Read City of Ravens: The Extraordinary History of London, its Tower and Its Famous Ravens by Boria Sax Free Online
Book Title: City of Ravens: The Extraordinary History of London, its Tower and Its Famous Ravens|
The author of the book: Boria Sax
ISBN 13: 9781590207772
Format files: PDF
The size of the: 32.56 MB
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Reader ratings: 5.2
Edition: The Overlook Press
Date of issue: July 5th 2012
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Yet the truth is that they arrived in Victorian times as props in gory plays for tourists. But the ravens' past has far more high drama. From the plains of the North American Indians to the arctic tundra, all the way to the Tower of London, they have been symbols of cruelty, of survival through adversity, and a loveable icon. Boria Sax shows how our attitudes to the raven and to the natural world have changed enormously over the centuries. By describing the distinct place of this special bird in Western culture, he shows how blurred the lines between myth and history can be. This is a unique and brilliantly readable story of the entwined lives of people and animals.
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I first became interested in the literature of animals around the end of the 1980's, not terribly long after I had obtained my PhD in German and intellectual history. I was feeling frustrated in my search for an academic job and even study of literature. By accident, I came across an encyclopedia of animals that had been written in the early nineteenth century. There, without any self-consciousness, was a new world of romance and adventure, filled with turkeys that spoke Arabic, beavers that build like architects, and dogs that solve murders. Within a few months, I had junked my previous research and devoted my studies to these texts.
Today, I shudder how nervy the switch was for a destitute young scholar, who, despite one book and several articles, had not managed to obtain any steady job except mopping floors. But soon I had managed to publish two books on animals in literature, The Frog King (1990) and The Parliament of Animals (1992). Around 1995, I founded Nature in Legend and Story (NILAS, Inc.), an organization that combines storytelling and scholarship. It was initially, a sort of rag-tag band of intellectual adventurers who loved literature but could not find a niche in the scholarly world. We put together a few conferences, which generated a lot of excitement among the few who attended, but little notice in academia or in what they sometimes call "the real world."
From fables and anecdotes, I moved to mythology, and published The Serpent and the Swan (1997), a study of animal bride tales from around the world. This was followed by many further publications including an examination of the darker side of animal studies, Animals in the Third Reich (2000), and a sort of compendium, The Mythical Zoo (2002), and a cultural history of corvids entitled Crow (2003). My most recent book is City of Ravens: London, its Tower and its Famous Ravens (2011), and Imaginary Animals will be published soon by Reaktion Books in London.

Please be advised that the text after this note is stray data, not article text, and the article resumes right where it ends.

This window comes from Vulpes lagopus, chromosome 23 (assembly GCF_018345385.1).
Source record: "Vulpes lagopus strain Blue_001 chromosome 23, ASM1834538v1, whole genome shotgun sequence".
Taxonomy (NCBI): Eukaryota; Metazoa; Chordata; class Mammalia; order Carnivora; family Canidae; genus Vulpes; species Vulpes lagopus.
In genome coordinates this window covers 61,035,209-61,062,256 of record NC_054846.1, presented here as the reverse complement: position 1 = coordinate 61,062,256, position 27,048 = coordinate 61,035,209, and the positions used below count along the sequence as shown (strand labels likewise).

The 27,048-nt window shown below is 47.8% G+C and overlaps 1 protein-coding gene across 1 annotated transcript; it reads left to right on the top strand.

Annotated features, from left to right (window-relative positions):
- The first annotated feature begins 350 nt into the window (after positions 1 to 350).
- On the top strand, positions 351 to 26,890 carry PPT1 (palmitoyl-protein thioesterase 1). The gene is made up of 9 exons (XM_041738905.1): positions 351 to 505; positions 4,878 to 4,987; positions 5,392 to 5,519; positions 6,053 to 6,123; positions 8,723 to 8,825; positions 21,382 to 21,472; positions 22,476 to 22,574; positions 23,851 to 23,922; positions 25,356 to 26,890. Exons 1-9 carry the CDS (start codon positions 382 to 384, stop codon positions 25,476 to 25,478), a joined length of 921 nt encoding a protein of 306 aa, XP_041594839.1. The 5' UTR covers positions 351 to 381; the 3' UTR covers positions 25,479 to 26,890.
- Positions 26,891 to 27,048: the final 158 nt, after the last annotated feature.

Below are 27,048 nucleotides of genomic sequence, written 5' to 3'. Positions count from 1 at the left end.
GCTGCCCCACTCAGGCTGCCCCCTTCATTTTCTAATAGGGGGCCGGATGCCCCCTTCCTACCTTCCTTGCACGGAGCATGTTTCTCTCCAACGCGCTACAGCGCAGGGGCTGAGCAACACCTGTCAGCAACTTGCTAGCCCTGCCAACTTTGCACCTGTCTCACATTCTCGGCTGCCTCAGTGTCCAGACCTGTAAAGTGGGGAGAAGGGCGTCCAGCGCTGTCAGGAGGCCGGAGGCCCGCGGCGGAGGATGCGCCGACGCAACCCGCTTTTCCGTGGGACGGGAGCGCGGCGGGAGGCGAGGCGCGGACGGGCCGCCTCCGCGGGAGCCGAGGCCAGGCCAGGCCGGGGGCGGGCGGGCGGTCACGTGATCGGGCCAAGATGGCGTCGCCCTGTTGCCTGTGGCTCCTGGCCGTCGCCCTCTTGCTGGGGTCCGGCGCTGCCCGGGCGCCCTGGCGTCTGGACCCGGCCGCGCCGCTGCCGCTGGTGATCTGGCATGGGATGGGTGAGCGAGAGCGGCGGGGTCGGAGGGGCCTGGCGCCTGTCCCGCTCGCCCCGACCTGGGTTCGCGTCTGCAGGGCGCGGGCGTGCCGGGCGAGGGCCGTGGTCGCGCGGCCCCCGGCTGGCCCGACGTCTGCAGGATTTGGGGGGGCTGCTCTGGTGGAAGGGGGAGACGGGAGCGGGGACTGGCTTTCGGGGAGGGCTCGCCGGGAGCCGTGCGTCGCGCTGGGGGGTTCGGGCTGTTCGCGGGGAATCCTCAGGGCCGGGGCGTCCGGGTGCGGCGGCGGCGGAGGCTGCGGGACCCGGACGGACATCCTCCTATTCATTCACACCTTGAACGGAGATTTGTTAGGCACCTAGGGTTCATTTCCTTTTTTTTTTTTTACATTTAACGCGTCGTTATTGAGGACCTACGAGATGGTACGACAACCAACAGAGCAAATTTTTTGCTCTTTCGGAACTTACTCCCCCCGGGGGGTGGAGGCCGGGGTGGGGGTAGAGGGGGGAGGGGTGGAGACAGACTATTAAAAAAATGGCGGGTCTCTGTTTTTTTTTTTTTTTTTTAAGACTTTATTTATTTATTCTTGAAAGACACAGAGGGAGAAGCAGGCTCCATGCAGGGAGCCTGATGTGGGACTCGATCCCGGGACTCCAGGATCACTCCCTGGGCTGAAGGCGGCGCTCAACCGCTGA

When I embarked on the study of animals in myth and literature, even graduate students did not have to mention a few dozen books just to show that they had read them. In barely more than a couple decades, the literature on human-animal relations has grown enormously in both quantity and sophistication. NILAS, I am proud to say, has become a well established organization, which has sponsored two highly successful conferences together with ISAZ.
But as the study of animals, what I like to call "totemic literature," becomes more of a standard feature of academic programs, I fear that something may be lost. It is now just a little too easy to discourse about the "social construction" and the "transgression" of "boundaries" between animals and human beings. Even as I admire the subtlety of such analysis, I sometimes find myself thinking, "So what?"
Having been there close to the beginning, part of my role is now to preserve some the sensuous immediacy, with that filled the study of animals in literature when it was still a novelty. That sort of "poetry" is not simply a luxury in our intellectual pursuits. With such developments as cloning, genetic engineering, and the massive destruction of natural habitats, we face crises so unprecedented that traditional philosophies, from utilitarianism to deep ecology, can offer us precious little guidance. The possibilities are so overwhelming, that we hardly even know what questions to ask. But neither, I am sure, did the fugitive who once encountered a mermaid in the middle of the woods.